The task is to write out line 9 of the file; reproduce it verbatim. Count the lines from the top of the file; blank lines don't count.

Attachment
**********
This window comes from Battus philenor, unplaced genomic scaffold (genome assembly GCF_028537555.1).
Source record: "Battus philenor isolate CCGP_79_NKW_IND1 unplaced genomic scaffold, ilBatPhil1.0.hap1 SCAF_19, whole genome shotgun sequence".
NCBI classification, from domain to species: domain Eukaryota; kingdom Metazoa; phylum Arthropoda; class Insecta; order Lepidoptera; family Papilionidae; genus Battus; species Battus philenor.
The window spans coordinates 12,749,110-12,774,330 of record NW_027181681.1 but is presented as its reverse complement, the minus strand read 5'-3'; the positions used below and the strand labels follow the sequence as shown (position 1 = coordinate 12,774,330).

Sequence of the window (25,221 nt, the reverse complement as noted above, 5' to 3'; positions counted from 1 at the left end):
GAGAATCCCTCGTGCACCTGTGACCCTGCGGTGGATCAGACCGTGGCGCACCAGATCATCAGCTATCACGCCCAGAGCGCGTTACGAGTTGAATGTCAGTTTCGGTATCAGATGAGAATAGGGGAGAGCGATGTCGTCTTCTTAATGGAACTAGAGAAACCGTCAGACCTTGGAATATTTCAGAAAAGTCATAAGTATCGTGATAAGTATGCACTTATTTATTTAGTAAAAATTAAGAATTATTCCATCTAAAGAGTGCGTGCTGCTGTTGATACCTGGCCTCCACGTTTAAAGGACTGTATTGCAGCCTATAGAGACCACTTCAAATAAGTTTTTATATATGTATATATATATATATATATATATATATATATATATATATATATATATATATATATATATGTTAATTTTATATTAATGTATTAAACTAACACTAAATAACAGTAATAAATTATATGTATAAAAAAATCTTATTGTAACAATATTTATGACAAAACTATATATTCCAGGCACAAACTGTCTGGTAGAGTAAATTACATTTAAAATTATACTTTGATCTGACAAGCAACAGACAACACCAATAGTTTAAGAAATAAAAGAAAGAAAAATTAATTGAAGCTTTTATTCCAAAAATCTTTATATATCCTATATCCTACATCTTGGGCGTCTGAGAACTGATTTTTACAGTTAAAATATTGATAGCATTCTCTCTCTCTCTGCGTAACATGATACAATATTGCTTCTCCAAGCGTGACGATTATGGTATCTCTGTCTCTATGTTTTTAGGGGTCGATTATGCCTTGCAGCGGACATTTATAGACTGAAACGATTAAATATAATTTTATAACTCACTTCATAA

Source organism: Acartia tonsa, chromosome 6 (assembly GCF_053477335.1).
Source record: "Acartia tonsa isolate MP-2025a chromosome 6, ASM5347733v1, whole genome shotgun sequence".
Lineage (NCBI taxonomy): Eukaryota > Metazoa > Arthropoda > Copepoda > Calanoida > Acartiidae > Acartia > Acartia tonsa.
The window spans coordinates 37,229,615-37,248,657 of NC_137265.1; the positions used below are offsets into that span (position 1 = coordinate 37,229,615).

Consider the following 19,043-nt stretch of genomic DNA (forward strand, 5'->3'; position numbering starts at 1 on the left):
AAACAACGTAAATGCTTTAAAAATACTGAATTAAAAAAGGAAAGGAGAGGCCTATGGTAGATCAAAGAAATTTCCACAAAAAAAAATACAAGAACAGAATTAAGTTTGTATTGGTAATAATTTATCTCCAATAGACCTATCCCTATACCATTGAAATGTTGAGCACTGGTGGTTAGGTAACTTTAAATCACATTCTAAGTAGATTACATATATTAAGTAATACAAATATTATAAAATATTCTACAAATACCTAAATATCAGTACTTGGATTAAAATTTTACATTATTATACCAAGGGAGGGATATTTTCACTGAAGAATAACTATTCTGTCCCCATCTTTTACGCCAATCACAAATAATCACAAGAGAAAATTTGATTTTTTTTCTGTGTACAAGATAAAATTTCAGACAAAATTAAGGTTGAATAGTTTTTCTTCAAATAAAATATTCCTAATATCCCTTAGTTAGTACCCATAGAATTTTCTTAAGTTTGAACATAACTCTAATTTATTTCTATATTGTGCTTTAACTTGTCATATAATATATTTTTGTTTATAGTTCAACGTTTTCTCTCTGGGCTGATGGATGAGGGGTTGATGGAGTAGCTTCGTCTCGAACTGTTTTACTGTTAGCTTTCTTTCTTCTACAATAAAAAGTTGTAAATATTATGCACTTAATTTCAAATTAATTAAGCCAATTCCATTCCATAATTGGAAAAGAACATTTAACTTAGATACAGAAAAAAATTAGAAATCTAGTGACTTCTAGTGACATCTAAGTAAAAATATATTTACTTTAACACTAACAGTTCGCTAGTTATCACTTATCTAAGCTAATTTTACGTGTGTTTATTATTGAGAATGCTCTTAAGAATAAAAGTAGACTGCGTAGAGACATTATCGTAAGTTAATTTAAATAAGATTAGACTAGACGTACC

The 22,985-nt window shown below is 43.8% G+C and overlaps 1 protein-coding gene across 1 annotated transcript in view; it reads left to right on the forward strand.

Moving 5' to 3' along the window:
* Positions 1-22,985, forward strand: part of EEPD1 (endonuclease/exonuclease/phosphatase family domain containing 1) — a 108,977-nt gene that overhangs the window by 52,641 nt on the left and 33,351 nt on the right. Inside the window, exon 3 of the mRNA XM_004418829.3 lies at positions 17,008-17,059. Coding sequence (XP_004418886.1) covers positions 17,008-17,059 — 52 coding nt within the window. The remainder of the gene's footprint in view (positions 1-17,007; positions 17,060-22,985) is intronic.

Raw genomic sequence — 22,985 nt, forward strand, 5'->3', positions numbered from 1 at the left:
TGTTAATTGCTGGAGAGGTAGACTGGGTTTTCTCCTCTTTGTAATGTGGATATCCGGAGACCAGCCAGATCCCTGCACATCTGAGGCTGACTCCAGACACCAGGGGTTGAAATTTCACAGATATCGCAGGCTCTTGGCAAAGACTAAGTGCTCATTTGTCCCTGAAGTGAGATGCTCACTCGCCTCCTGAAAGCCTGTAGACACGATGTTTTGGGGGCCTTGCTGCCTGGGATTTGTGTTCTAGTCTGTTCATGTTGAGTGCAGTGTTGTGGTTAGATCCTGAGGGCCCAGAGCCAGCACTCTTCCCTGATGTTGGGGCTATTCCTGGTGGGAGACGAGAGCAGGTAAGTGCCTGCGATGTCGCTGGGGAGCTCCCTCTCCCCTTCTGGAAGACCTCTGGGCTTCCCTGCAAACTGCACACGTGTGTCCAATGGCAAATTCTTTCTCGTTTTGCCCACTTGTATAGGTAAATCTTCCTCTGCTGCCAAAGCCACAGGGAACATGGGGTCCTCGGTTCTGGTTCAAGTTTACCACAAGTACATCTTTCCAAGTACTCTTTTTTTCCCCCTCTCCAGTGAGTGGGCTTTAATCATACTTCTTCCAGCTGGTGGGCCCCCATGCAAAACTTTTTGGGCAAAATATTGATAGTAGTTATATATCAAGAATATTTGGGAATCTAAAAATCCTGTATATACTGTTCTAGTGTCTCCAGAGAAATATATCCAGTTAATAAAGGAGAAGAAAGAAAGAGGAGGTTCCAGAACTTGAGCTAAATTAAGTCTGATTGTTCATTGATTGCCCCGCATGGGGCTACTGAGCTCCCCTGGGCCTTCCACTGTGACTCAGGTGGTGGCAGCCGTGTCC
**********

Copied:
Lineage (NCBI taxonomy): Eukaryota > Metazoa > Arthropoda > Copepoda > Calanoida > Acartiidae > Acartia > Acartia tonsa.